The Slap

This is a review of “The Slap” by Christos Tsiolakis. The Slap has also been made into a BBC series that aired on ABC on Australian television in 2011. Unfortunately it was repeated late last year and I missed it 😦 I don’t know when it will be on again.

A group of friends and family are enjoying a BBQ in suburban Melbourne. The night is progressing quite normally without too much drama, until a young boy is slapped by a man who is not his father. Each chapter is from a different character’s perspective. We get an insight into their perception of the incident and we find out more about them and their lives.

There’s Hector. The slap took place at his house, and was meted out by his cousin Harry. Deep down Hector thinks the kid deserved it, but outwardly he agrees with his wife Aisha, that his cousin should not have done it. Hector’s got a pretty good life. He’s got a beautiful wife, two kids and he’s aged well. He likes his life. But he’s got a pretty awful secret…

Anouk is Aisha’s best friend. She’s childless and writes the script for a tv soap. It isn’t what she really wants to do (it’s a bit trashy) but it pays good money. She’s dating one of the young actors from the show. She too thinks that the kid needed to be disciplined, but she’s not a mother, so her friends don’t think her opinion should count for much. Anouk’s thinking of heading in a new direction in her life. What will her future hold? The publication of her serious novel? Or maybe marriage, kids?

Harry is the slapper. The kid deserved it. He was threatening Harry’s son with a cricket bat for god’s sake! What was he meant to do? Maybe he shouldn’t have slapped him, but his parents weren’t doing anything. Harry loves his life. He has got everything he wants. Hot wife, perfect son, amazing house. And now this. It could ruin everything. The stupid mother has got the police involved, and there’s talk of the media. How could everything go so wrong so quickly?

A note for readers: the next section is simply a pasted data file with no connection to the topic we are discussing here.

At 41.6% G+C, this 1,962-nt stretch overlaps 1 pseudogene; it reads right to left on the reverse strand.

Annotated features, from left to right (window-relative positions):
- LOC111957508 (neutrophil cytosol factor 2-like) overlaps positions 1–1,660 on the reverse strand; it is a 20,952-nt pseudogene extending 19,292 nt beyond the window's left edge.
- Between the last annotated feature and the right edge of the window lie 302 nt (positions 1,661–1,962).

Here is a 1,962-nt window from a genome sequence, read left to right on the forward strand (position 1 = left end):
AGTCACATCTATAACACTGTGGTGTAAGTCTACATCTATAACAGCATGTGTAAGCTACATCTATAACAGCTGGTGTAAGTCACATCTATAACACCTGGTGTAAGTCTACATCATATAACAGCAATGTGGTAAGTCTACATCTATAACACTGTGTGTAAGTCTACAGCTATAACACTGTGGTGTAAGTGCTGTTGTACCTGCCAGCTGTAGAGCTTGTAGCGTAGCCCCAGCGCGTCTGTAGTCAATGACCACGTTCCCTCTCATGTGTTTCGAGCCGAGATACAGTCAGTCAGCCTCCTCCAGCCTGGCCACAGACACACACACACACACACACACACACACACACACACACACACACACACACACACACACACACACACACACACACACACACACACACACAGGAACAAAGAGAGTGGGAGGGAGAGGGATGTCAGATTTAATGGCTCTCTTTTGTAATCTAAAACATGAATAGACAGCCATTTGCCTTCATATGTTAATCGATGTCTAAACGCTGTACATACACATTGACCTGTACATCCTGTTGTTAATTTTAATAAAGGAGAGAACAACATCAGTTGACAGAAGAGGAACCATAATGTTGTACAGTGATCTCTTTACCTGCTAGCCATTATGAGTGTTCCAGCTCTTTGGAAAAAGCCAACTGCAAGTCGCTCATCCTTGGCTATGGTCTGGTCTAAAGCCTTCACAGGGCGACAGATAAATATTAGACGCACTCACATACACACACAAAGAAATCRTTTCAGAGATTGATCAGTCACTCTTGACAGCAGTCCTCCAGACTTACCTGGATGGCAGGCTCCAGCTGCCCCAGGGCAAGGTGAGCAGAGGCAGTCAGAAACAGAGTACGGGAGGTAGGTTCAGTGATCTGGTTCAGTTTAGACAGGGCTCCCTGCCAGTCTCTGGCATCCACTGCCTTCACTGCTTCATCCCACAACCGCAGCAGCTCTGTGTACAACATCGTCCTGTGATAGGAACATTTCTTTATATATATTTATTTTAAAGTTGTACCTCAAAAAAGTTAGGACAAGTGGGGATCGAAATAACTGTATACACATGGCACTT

Connie works for Aisha at her Veterinary Practice. She’s a teenager, 17. She thinks that no child should be slapped. But then again, she’s almost a child herself. After the BBQ she begins babysitting the slapped boy, Hugo. She’s in her final year of high school, and she lives with her Aunt Tasha. Her best friend is Richie. She’s got a secret too. And it’s the same as Hector’s…

Rosie is the mother of Hugo, the slapped boy. She is outraged and appalled at the man who “bashed” her son. She wants him punished. She’s taking him to court. Her husband Gary has a drinking problem, which she tries to ignore. She wasn’t sure about motherhood when she first had Hugo, but she’s determined to show him he’s loved. She’s quite lonely. She can’t wait to see the animal that hit her son punished.

Manolis is Hector’s father and Harry’s uncle. He’s growing old, and he’s seeing his friends around him die. He supports Harry in this slapping debacle. After all, he’s family. And if that woman was a better mother, none of this would have happened. He’s a bit bewildered and dismayed by how these young people are handling things. He just wishes Aisha would support her family and not her friend.

Aisha is Hector’s wife, and best friend to Anouk and Rosie. She is Connie’s boss. She thinks Harry was very wrong to have hit Hugo. And the incident has brought up a memory she prefers would stay hidden. She’s tempted by another man while away at a Veterinary Conference. She goes on a holiday with Hector, which turns out to be nothing like she had expected.

Richie is Connie’s best friend. They go to school together. Recently he’s confessed to her that he thinks he’s gay. Connie doesn’t mind, she understands him. He’s got crushes on inappropriate people, and he’s got a lot of teenage angst. He sometimes helps Connie babysit Hugo. Connie’s told him her secret. But feeling guilty she’s twisted it a little, and when he can’t bear to keep her secret any longer, the consequences are pretty awful.

I really liked this book. I couldn’t stop reading it. It was great. I could identify with the characters a lot. Going through similar things as a teenager as Connie, and similar feelings as Rosie regarding motherhood. I liked the Australian-ness of the book and also the multicultural elements. I didn’t really like the negative feel about extended breastfeeding that was expressed by the characters in the book, but I guess it is reflective of today’s society. I liked that it explored attitudes to hitting children. It was well written and a really intriguing book.

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